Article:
Keir Starmer has a big idea – but he doesn’t seem to want to talk about it
The UK economy is producing too many bad jobs, growing at a slow pace and contributing to the destruction of our climate. The levers a Labor government would pull to correct this would be to regulate the labor market much more tightly, increase union power and use the UK’s borrowing capacity to invest in new green infrastructure and research projects.
This is the great economic analysis at the heart of virtually every major announcement and speech from Keir Starmer and his best team, including in his speech today (January 4).
Still, the existence of this analysis would, I think, come as a surprise to most people, including those who follow politics. Even most of the journalists who must have covered the over 200 political announcements made by Starmer’s Labor would, I think, have difficulty identifying them.
Why is it so unclear? Well, as I wrote before, one problem is that the Labor Party under Starmer has made a dizzying number of policy proposals (i.e. commitments to do a specific thing on a specific issue) but no has not really defined political principles (commitments to do a specific thing for a specific reason). âThe two-child policy limit on family allowances should be removedâ is a policy proposal, announced by Starmer’s Labor in 2020. âThe two-child limit should be removed as child custody is a shared social responsibility that we all, without children or have an interest in âis a political principle. âThe limit of two children should be removed because everyone should have a minimum standard of livingâ is another. âThe limit of two children should be removed because people should be able to have as many children as they wantâ is another.
Now, of course, you could look at those principles and say, âWell, I hold them all,â but the reality is that the more we discussed your principles and positions, the clearer it would be if you were. really a person of the type “shared social responsibility”, “a minimum standard of living” or a person “as many children as they please”. Political positions are what ultimately define a political movement: so too is a clear idea of ââits opponents.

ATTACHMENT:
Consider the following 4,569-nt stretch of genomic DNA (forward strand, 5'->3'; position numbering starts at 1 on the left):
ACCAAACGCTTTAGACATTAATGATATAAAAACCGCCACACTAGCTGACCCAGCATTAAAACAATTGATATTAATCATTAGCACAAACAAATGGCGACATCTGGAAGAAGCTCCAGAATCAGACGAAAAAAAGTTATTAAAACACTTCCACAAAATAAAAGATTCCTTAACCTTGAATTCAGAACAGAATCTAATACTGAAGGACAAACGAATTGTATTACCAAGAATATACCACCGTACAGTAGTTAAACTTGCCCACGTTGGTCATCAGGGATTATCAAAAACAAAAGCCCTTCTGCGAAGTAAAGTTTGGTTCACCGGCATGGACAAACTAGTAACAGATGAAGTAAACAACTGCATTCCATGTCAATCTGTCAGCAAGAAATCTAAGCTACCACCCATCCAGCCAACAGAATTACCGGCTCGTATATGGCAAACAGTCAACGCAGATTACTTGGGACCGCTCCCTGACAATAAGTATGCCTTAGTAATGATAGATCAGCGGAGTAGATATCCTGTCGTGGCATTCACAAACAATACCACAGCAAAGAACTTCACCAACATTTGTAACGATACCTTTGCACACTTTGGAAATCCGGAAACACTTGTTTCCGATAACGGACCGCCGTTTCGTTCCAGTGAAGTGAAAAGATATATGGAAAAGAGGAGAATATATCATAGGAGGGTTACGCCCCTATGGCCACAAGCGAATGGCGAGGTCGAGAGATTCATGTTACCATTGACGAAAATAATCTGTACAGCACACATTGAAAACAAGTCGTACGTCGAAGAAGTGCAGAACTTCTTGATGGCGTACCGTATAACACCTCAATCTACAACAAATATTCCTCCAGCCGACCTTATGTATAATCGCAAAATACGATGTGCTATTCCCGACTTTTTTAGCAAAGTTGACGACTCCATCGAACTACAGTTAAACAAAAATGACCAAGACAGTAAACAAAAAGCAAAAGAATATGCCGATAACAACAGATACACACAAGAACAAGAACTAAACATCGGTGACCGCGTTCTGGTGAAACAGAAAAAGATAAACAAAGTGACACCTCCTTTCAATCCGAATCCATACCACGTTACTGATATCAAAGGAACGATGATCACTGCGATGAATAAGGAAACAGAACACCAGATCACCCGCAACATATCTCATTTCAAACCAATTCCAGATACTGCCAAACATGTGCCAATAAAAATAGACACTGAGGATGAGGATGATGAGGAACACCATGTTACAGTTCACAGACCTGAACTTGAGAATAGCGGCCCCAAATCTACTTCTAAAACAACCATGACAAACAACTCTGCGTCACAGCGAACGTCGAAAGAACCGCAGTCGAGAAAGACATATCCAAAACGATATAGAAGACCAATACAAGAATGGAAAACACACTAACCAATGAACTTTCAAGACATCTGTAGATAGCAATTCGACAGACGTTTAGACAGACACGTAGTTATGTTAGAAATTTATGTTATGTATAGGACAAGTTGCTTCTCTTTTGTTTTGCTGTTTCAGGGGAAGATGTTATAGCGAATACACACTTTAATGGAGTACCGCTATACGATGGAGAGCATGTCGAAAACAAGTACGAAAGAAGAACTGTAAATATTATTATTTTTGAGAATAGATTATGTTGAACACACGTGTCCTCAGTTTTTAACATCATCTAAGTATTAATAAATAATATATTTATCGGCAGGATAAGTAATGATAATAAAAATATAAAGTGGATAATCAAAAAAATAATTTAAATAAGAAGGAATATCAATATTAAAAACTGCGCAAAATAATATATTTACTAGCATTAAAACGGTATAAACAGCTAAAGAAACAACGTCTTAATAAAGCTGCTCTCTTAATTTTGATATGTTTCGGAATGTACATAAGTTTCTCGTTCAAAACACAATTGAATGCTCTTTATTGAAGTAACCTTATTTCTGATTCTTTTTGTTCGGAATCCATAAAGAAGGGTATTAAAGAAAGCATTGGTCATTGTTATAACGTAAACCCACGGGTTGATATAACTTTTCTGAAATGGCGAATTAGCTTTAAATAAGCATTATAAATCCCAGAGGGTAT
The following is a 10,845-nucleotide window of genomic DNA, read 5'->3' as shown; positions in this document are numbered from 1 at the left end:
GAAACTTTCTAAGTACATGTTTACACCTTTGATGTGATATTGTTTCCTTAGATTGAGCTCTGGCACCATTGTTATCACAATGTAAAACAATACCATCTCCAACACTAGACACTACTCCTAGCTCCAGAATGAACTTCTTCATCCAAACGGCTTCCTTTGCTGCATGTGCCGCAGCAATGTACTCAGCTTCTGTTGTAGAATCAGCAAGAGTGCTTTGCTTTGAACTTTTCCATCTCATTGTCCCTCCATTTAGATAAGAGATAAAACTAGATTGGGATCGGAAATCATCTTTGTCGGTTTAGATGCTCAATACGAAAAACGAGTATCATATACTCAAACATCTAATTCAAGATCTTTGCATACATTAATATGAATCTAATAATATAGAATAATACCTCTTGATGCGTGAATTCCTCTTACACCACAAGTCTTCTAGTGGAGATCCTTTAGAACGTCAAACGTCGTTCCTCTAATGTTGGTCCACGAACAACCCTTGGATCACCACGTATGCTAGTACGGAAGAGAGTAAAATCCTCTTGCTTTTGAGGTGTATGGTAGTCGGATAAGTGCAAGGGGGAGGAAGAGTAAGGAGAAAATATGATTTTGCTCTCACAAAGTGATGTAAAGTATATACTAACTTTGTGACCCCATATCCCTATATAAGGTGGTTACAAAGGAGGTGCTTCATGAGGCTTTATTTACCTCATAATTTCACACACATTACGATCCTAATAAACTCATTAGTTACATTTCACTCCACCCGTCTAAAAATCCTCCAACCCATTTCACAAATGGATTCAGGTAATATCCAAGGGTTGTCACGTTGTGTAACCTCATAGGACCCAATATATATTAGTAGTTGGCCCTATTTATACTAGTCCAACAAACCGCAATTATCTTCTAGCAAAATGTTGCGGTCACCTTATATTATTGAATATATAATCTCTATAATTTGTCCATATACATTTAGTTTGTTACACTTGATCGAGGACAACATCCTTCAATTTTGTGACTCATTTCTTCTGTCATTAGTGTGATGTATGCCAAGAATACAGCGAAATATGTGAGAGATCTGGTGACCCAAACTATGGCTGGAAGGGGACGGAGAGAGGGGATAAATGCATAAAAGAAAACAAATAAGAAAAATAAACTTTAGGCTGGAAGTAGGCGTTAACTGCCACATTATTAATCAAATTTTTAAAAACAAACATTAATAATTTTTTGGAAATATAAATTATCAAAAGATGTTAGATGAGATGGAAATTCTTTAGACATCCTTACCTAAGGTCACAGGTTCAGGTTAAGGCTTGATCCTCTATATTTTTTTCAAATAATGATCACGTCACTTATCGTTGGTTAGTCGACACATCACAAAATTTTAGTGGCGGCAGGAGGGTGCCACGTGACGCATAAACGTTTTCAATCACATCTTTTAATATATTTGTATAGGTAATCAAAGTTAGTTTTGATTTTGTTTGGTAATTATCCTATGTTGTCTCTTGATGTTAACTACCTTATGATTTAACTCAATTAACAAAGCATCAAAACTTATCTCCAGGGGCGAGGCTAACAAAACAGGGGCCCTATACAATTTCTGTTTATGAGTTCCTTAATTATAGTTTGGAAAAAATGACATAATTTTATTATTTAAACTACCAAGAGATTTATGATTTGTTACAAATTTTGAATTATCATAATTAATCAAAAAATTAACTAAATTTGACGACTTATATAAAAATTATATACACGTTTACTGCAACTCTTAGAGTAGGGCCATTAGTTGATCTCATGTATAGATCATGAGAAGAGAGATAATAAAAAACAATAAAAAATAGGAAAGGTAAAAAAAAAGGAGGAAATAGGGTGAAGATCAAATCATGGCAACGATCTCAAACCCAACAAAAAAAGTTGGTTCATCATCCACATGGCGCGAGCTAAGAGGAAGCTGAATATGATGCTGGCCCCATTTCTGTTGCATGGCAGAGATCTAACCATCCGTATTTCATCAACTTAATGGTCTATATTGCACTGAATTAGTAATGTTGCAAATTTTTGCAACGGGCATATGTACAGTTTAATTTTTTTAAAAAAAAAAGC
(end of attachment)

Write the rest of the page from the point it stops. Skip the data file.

Why doesn’t Labor do this more? Today’s speech is an improvement over previous ones in that Starmer’s âsecurity, prosperity and respectâ represents the leaders’ first attempt to anchor their labor market reforms in some kind of context. broader policy.
But I suspect part of the problem is that Labor’s policies in this area – and its broader diagnosis of the country’s ills – are quite radical, and under Starmer Labor has sought to reassure voters rather than talk about its radicalism. . You can see the allure: if you want to draw a favorable contrast between the Labor leader and Boris Johnson, “Starmer makes sense and wouldn’t do anything so crazy, Johnson is chaotic and disorganized,” is the easiest to land because people most of the time already think so.
However, if you have a large and sweeping set of labor market reforms and plan to spend Â£ 28bn a year on the climate crisis, it is difficult to provide you and your party with a definition unless you recognize that you have a big, radical proposition.
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It may be that working under Starmer does not need to do it: David Cameron has returned the conservatives to power by very consciously minimizing the radicalism of his proposals, and by presenting himself as a candidate with a strong continuity with the era of Tony Blair. If Boris Johnson is still the Tory leader when it comes time for the next election, Starmer might also find that his best position, politically speaking, is to play a reassured role and leave the global analysis behind. But if Johnson’s age gives way to the era of Rishi Sunak or Jeremy Hunt, a different approach may be called for.
[See also: Labour may have more to fear from Liz Truss than Rishi Sunak]